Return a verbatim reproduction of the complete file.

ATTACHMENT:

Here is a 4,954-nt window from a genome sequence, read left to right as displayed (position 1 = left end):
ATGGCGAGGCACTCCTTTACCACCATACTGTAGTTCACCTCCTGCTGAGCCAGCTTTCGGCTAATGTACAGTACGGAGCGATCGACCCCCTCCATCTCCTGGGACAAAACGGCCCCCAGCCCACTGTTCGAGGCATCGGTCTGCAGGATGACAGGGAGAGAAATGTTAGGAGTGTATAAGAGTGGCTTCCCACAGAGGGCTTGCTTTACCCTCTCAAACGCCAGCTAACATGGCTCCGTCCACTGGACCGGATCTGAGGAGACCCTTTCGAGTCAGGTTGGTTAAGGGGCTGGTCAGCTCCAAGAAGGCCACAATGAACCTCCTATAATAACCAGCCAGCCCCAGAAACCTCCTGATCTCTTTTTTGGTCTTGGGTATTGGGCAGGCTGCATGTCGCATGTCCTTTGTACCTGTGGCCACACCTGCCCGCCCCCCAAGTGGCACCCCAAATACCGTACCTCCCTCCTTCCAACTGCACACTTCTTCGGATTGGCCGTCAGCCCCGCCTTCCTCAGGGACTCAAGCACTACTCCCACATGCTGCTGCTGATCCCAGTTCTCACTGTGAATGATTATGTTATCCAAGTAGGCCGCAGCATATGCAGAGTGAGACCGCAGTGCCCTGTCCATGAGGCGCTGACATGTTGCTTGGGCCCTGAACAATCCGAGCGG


Here is a 4,954-nt window from a genome sequence, read left to right as displayed (position 1 = left end):
ATGGCGAGGCACTCCTTTACCACCATACTGTAGTTCACCTCCTGCTGAGCCAGCTTTCGGCTAATGTACAGTACGGAGCGATCGACCCCCTCCATCTCCTGGGACAAAACGGCCCCCAGCCCACTGTTCGAGGCATCGGTCTGCAGGATGACAGGGAGAGAAATGTTAGGAGTGTATAAGAGTGGCTTCCCACAGAGGGCTTGCTTTACCCTCTCAAACGCCAGCTAACATGGCTCCGTCCACTGGACCGGATCTGAGGAGACCCTTTCGAGTCAGGTTGGTTAAGGGGCTGGTCAGCTCCAAGAAGGCCACAATGAACCTCCTATAATAACCAGCCAGCCCCAGAAACCTCCTGATCTCTTTTTTGGTCTTGGGTATTGGGCAGGCTGCATGTCGCATGTCCTTTGTACCTGTGGCCACACCTGCCCGCCCCCCAAGTGGCACCCCAAATACCGTACCTCCCTCCTTCCAACTGCACACTTCTTCGGATTGGCCGTCAGCCCCGCCTTCCTCAGGGACTCAAGCACTACTCCCACATGCTGCTGCTGATCCCAGTTCTCACTGTGAATGATTATGTTATCCAAGTAGGCCGCAGCATATGCAGAGTGAGACCGCAGTGCCCTGTCCATGAGGCGCTGACATGTTGCTTGGGCCCTGAACAATCCGAGCGG